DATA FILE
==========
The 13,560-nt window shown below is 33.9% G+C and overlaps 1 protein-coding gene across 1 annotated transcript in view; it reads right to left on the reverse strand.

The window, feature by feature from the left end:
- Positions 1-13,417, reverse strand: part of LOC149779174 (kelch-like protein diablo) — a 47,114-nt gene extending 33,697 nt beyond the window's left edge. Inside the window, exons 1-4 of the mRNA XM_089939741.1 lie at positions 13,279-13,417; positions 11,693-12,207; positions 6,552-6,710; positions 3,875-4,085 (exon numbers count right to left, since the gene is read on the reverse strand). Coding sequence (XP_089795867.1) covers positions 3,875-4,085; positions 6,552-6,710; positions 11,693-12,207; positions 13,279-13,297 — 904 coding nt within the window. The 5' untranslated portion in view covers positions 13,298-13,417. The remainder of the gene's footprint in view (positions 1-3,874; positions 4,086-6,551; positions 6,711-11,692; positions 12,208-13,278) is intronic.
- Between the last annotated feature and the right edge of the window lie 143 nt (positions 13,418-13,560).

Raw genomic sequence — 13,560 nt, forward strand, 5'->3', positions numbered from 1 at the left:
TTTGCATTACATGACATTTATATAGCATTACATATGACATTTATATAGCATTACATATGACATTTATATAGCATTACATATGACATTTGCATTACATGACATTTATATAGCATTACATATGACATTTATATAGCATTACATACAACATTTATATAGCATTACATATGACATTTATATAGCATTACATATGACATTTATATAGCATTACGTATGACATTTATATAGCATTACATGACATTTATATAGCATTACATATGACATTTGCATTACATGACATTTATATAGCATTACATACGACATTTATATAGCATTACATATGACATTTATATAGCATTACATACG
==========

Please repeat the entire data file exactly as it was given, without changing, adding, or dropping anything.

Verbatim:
The 13,560-nt window shown below is 33.9% G+C and overlaps 1 protein-coding gene across 1 annotated transcript in view; it reads right to left on the reverse strand.

The window, feature by feature from the left end:
- Positions 1-13,417, reverse strand: part of LOC149779174 (kelch-like protein diablo) — a 47,114-nt gene extending 33,697 nt beyond the window's left edge. Inside the window, exons 1-4 of the mRNA XM_089939741.1 lie at positions 13,279-13,417; positions 11,693-12,207; positions 6,552-6,710; positions 3,875-4,085 (exon numbers count right to left, since the gene is read on the reverse strand). Coding sequence (XP_089795867.1) covers positions 3,875-4,085; positions 6,552-6,710; positions 11,693-12,207; positions 13,279-13,297 — 904 coding nt within the window. The 5' untranslated portion in view covers positions 13,298-13,417. The remainder of the gene's footprint in view (positions 1-3,874; positions 4,086-6,551; positions 6,711-11,692; positions 12,208-13,278) is intronic.
- Between the last annotated feature and the right edge of the window lie 143 nt (positions 13,418-13,560).

Raw genomic sequence — 13,560 nt, forward strand, 5'->3', positions numbered from 1 at the left:
TTTGCATTACATGACATTTATATAGCATTACATATGACATTTATATAGCATTACATATGACATTTATATAGCATTACATATGACATTTGCATTACATGACATTTATATAGCATTACATATGACATTTATATAGCATTACATACAACATTTATATAGCATTACATATGACATTTATATAGCATTACATATGACATTTATATAGCATTACGTATGACATTTATATAGCATTACATGACATTTATATAGCATTACATATGACATTTGCATTACATGACATTTATATAGCATTACATACGACATTTATATAGCATTACATATGACATTTATATAGCATTACATACG